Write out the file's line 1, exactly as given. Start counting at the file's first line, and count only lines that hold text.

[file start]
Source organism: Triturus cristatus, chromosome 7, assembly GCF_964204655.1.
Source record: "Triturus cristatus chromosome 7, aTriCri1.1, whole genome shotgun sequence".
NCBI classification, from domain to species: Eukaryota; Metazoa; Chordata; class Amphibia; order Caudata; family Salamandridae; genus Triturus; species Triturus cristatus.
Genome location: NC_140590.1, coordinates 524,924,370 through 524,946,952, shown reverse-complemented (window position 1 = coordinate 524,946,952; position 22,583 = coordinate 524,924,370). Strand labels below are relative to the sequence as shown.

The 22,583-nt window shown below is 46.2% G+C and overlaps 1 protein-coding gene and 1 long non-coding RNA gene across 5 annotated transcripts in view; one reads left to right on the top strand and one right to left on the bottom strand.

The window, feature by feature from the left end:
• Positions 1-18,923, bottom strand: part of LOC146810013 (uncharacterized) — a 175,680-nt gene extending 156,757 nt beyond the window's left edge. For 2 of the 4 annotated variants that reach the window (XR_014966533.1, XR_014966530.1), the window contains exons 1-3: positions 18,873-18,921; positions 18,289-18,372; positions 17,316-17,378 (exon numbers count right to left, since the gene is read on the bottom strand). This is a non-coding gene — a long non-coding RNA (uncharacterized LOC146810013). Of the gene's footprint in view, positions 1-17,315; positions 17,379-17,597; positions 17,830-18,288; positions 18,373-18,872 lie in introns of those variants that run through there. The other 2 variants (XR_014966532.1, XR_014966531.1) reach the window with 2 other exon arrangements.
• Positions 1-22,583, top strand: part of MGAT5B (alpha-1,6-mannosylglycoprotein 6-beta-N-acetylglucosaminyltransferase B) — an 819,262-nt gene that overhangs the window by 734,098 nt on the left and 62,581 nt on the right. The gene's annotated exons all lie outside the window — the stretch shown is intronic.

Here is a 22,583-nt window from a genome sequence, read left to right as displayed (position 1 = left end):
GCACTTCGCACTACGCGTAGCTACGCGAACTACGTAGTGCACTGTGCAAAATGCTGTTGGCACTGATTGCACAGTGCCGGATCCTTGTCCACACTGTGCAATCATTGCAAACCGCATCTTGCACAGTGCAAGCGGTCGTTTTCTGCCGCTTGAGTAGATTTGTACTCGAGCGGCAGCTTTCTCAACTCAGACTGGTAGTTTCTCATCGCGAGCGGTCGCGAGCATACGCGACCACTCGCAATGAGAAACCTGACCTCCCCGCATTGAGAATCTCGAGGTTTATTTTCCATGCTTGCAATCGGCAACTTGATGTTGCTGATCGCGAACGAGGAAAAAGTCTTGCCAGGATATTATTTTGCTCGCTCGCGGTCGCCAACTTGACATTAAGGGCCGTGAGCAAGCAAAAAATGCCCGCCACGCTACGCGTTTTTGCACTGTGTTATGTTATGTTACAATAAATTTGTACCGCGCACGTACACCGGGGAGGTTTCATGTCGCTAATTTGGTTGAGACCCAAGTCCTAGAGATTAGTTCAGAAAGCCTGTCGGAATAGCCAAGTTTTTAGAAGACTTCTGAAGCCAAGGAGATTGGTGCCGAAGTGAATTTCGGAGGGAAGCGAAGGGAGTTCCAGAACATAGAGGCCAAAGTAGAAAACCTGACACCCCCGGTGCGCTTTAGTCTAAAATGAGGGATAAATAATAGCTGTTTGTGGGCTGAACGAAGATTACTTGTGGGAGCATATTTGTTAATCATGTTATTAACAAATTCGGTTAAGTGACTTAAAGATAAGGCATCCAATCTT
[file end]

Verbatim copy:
Source organism: Triturus cristatus, chromosome 7, assembly GCF_964204655.1.